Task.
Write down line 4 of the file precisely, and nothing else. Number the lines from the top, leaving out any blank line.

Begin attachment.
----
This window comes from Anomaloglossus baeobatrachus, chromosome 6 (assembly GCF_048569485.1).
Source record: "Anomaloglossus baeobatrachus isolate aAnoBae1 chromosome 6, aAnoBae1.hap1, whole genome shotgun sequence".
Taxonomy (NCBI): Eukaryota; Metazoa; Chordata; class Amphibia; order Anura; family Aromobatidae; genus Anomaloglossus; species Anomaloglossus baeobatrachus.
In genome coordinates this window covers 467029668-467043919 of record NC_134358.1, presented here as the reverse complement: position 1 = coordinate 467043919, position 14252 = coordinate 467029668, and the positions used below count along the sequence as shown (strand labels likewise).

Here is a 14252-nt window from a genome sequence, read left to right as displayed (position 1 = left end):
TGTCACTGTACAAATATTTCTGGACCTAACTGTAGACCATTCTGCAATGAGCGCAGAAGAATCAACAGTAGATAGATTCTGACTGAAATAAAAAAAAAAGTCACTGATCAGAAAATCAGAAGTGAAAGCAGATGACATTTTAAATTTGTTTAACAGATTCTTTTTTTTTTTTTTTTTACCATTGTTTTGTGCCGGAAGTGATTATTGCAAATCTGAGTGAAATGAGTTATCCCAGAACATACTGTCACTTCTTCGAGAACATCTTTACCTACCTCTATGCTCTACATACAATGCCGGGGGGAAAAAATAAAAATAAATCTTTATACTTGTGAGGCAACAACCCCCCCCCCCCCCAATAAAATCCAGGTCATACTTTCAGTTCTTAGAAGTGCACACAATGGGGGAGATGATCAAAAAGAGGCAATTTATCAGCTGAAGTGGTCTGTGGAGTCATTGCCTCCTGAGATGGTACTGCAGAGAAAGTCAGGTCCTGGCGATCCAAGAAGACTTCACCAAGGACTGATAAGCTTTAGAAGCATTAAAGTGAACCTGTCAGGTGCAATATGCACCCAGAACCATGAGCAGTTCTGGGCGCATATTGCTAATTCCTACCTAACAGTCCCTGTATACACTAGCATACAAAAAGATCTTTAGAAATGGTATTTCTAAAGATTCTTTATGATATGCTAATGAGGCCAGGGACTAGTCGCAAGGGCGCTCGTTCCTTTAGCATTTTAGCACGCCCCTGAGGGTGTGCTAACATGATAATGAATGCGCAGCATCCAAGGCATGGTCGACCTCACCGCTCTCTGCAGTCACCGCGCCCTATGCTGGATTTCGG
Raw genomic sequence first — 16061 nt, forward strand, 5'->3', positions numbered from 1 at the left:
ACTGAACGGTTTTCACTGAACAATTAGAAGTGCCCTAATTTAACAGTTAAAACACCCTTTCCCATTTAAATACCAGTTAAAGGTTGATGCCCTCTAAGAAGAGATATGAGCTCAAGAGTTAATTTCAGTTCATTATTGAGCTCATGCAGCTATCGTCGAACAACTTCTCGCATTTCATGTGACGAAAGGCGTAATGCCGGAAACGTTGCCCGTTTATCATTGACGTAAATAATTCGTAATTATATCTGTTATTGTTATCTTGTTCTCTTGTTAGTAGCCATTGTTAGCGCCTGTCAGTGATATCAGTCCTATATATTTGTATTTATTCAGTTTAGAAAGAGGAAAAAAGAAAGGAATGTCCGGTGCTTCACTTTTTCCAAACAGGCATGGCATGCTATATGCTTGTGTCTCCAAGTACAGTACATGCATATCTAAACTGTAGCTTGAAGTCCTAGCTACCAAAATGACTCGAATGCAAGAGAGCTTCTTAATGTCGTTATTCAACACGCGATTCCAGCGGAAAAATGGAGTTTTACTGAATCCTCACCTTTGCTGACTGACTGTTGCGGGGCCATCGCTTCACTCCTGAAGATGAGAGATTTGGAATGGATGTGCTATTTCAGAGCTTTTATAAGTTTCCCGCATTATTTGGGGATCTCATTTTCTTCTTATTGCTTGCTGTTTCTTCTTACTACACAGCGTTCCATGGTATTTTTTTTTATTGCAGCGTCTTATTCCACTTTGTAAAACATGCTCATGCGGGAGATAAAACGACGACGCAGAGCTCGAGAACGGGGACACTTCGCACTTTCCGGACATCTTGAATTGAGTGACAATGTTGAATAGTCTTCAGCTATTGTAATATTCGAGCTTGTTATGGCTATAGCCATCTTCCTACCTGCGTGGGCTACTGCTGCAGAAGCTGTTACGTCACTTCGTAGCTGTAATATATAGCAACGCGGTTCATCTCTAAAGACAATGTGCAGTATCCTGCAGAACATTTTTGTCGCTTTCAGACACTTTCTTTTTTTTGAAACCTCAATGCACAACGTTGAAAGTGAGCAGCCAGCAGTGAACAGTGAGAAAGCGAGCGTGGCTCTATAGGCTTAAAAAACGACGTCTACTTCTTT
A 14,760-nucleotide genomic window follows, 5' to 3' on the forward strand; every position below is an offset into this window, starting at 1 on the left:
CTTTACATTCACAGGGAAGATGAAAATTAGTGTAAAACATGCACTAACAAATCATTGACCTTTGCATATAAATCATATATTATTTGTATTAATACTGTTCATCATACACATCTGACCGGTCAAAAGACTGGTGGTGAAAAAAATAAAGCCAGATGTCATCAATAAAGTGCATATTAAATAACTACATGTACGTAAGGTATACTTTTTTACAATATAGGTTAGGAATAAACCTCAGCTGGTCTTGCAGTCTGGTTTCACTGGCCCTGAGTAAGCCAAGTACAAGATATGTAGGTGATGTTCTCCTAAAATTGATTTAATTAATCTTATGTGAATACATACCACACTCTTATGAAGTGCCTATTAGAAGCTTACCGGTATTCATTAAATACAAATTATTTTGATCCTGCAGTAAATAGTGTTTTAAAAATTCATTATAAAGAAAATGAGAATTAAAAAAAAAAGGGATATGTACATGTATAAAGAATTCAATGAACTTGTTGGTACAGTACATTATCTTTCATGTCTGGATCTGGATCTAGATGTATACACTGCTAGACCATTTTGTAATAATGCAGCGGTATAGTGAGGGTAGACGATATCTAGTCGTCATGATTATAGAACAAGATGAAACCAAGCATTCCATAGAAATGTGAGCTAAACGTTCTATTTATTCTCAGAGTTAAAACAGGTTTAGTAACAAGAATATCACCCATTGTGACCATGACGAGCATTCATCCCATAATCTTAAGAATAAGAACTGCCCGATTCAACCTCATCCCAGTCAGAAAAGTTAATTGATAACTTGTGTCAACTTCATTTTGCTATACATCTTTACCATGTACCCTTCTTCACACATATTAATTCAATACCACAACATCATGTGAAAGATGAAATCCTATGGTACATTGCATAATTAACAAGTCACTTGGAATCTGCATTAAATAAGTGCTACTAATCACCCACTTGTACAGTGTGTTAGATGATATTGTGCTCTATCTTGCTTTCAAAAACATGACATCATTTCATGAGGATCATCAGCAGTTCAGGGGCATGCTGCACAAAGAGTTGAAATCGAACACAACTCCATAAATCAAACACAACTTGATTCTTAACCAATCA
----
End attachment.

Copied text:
In genome coordinates this window covers 467029668-467043919 of record NC_134358.1, presented here as the reverse complement: position 1 = coordinate 467043919, position 14252 = coordinate 467029668, and the positions used below count along the sequence as shown (strand labels likewise).